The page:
‘George Gershwin Alone’: A love song to the love song man


Hershey Felder as America’s favorite composer in George Gershwin Alone at Berkeley Rep. Photo: Mark Garvin

George Gershwin Alone is a bright and breezy one-man show written and performed by Hershey Felder using the glorious music and lyrics of George Gershwin (1898–1937), and his brother, Ira (1896–1983). Felder, playing George Gershwin, fascinates the audience as he describes Gershwin’s short life and plays some of his greatest pieces.

Felder is no slouch himself. A talented concert pianist, composer and actor, he spent five years researching and reading Gershwin’s original manuscripts and correspondence. He interviewed biographers and family members, and had unfettered access to the Gershwin archives.

George Gershwin wrote over 1,000 popular songs for Broadway and the movies, many of which you have probably heard. I checked my iTunes library and found 30 of them performed by artists from Cannonball Adderley to Janis Joplin, including “The Man I Love,” “I Got Rhythm,” “Oh, Lady Be Good,” “’S Wonderful,” “Fascinating Rhythm,” “Someone to Watch Over Me,” and “They Can’t Take That Away from Me.”

Gershwin also wrote the more sophisticated “Rhapsody in Blue” (1924), the symphonic tone poem “An American in Paris” (1928), and what Gershwin called a folk opera, “Porgy and Bess” (1935).

With such memorable music as “Summertime” and “I Loves You, Porgy,” it was a surprise to learn that “Porgy and Bess” was a flop when it first opened. Felder explained the musical complexity of the opera, which includes a fugue, a passacaglia, a tone row and the use of atonality, polytonality and polyrhythm.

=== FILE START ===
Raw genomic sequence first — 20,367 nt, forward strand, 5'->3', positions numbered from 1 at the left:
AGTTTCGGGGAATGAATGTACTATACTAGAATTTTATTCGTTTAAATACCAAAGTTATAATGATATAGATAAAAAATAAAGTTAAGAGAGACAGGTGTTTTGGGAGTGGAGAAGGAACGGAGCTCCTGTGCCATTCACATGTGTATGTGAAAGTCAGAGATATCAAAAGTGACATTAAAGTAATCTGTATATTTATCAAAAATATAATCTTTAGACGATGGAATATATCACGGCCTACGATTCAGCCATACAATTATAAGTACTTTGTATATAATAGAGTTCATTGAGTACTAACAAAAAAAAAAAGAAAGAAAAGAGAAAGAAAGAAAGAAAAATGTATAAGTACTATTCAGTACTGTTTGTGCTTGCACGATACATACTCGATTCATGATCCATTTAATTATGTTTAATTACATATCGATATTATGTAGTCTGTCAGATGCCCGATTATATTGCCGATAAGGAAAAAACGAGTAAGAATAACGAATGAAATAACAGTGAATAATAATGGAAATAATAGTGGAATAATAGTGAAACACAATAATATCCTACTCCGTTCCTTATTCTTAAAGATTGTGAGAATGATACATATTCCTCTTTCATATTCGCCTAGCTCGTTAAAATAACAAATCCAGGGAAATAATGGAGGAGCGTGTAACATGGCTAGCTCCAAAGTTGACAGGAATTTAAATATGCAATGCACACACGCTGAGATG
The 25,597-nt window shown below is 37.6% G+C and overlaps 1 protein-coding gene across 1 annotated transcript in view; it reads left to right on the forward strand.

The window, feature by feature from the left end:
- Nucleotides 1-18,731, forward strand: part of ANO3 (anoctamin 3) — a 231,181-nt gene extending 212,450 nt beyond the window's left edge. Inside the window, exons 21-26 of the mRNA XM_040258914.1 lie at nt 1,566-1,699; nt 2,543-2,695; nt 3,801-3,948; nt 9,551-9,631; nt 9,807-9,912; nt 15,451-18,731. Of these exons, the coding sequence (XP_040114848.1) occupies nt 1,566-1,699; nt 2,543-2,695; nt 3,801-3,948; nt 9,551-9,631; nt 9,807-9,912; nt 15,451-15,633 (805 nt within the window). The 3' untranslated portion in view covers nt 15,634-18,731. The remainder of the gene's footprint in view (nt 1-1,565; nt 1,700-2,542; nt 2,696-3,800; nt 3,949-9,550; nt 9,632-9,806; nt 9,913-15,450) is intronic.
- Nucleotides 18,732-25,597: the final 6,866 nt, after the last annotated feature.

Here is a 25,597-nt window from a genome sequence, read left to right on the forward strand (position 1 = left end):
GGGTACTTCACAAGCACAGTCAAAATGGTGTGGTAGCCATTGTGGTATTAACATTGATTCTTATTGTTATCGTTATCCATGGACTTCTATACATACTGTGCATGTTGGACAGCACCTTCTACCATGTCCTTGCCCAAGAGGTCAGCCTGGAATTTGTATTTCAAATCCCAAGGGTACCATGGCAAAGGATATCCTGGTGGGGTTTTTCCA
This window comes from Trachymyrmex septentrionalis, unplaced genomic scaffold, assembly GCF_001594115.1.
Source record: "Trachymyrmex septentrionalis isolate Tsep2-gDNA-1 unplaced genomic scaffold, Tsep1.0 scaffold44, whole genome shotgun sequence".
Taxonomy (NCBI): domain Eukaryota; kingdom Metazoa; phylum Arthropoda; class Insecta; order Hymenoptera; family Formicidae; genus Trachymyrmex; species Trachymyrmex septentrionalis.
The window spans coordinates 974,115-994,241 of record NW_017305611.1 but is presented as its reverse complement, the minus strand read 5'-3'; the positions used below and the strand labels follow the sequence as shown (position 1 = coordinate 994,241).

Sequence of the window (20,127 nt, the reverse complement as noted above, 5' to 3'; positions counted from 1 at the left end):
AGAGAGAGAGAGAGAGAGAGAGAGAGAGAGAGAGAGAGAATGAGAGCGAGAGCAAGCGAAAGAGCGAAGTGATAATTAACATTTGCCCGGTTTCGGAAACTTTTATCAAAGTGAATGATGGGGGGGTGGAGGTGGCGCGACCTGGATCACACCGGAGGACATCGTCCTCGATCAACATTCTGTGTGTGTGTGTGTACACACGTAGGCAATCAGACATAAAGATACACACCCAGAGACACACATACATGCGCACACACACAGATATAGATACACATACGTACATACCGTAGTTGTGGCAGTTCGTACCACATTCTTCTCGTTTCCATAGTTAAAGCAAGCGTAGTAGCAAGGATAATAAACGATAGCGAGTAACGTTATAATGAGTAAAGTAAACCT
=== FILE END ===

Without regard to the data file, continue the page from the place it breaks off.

Felder’s show has had successful runs on Broadway, in London’s West End and in cities across the country. Berkeley is the final venue for George Gershwin Alone. This charming, poignant, but brief (90 minutes, no intermission) glimpse into the life and art of one of America’s most cherished composers is not to be missed. Audience members left the theater smiling and singing.

George Gershwin Alone is playing at Berkeley Rep through June 23.

For information and tickets, visit Berkeley Rep online.

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  • Eva T

    I dressed my son Kuhio (age 11) in his finest attire. I wore my Vintage red dress and we hit the town. Entire BART ride to Berkeley, my son cried of his tight dress shoes and button-up shirt. I told him, “Too bad, we’re seein’ Gershwin. Get over it.”

    We arrived and could smell the expired Chanel Nº 5 and Ben-Gay Arthritis cream. Canes, walkers and gentle conversations of pre-show chattering. I loved it all.
    My son looked up at me, “Mom, I’ve never seen so many old people in one place!” Immediately, I took a large side-step hoping no one would recognize I was his mother.

    Everyone methodically filed quickly into the theater from the lobby, making way to their seats. Damnit, the usher had spotted me and placed my son next to me.

    The lights dimmed. The show began.
    Then it ended.
    Not. A. Dry. Eye. In. The. House.

    The end of the show, I thought back twenty years ago when I couldn’t figure out how to read Gershwin’s Sheet Music.
    I was so frustrated. I called my Father, who’d been born and raised a Jew in the Bronx. I put him on “speaker” and set the phone atop my piano ledge. I begged him to listen and correct me while
    I played the notes.

    As I played Gershwin’s ‘Prelude Concerto No. 3’
    my Father yelled over the speaker, in his Bronx accent, “NO, F SHARP! F
    SHARP! …There Ya go Doll! You got it Kid!”

    Thanks Dad.